Woods, “Love Is Love”

Woods
Love Is Love
WOODSIST
7/10

Woods are frequently described of in terms of their consistency—through nine albums (and who knows how many scented candles) there hasn’t really been any shakeup in terms of approach—but even so, the New York group’s discography is decidedly not a straight line. Every release has been strong, but there are a few in particular (2010’s At Echo Lake; 2012’s Bend Beyond) that are so moving in their post-folk charm that they actually threaten the stability of the band’s gentle ecosystem. Knowing what altitudes they have in them makes the open fields a little harder to fully enjoy.

Last year’s City Sun Eater in the River of Light featured a sprinkling of some of the group’s best music to date, and it felt like it could be a setup for something more substantial—hopefully another apex in the Woods topography. So it was a pleasant surprise to see that Jeremy Earl and Co. were returning posthaste with another LP—their tenth overall—and a notably topical one at that. Love Is Love is a political record, written in the immediate aftermath of, and in direct response to, Donald Trump’s election. If the critique of Woods is that they don’t shake things up enough, here is a definitive example to the contrary.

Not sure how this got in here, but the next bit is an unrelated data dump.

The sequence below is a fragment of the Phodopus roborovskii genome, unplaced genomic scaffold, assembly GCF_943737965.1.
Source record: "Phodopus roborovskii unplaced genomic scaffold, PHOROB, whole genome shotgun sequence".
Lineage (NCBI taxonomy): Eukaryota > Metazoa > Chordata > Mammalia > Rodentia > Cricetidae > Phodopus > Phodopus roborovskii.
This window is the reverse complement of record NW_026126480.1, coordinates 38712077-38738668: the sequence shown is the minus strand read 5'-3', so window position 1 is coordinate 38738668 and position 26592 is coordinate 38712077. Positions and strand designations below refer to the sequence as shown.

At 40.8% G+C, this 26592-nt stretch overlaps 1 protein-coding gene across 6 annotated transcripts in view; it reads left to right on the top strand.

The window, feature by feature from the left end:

In the album, Earl walks down city streets both painfully deserted (“Love Is Love”) and overly populated (“Lost in a Crowd”). He’s lonely, but he also wants to be left alone. Confused, but also keenly aware of what the problem is. “Have you heard the news?” he asks on “Bleeding Blue.” “Hate can’t lose.”

Sadly, it’s a relatable palette of emotions. And—with kudos to the band’s work overall—it’s an effective half hour of music as well. Solemn melodies transition into defiant ones, and precision fizzles into chaos as the sextet work to communicate all the warring feelings that Earl is sorting out—with all the complications that come with being alive in 2017. When the trumpet swells in “Bleeding Blue,” it cuts like a knife.

Love Is Love isn’t the sought-after Woods masterpiece, but it is the most distinctly earnest LP of their career—the purest of heart. Any work of art pretending to have answers right now is full of shit, and, nice as it would be to avoid it, admitting defeat for the time being is OK, too. The only thing to do is trudge on, one way or the other. The summit might be closer than you think.

Newsletter

We won’t spam you. Promise.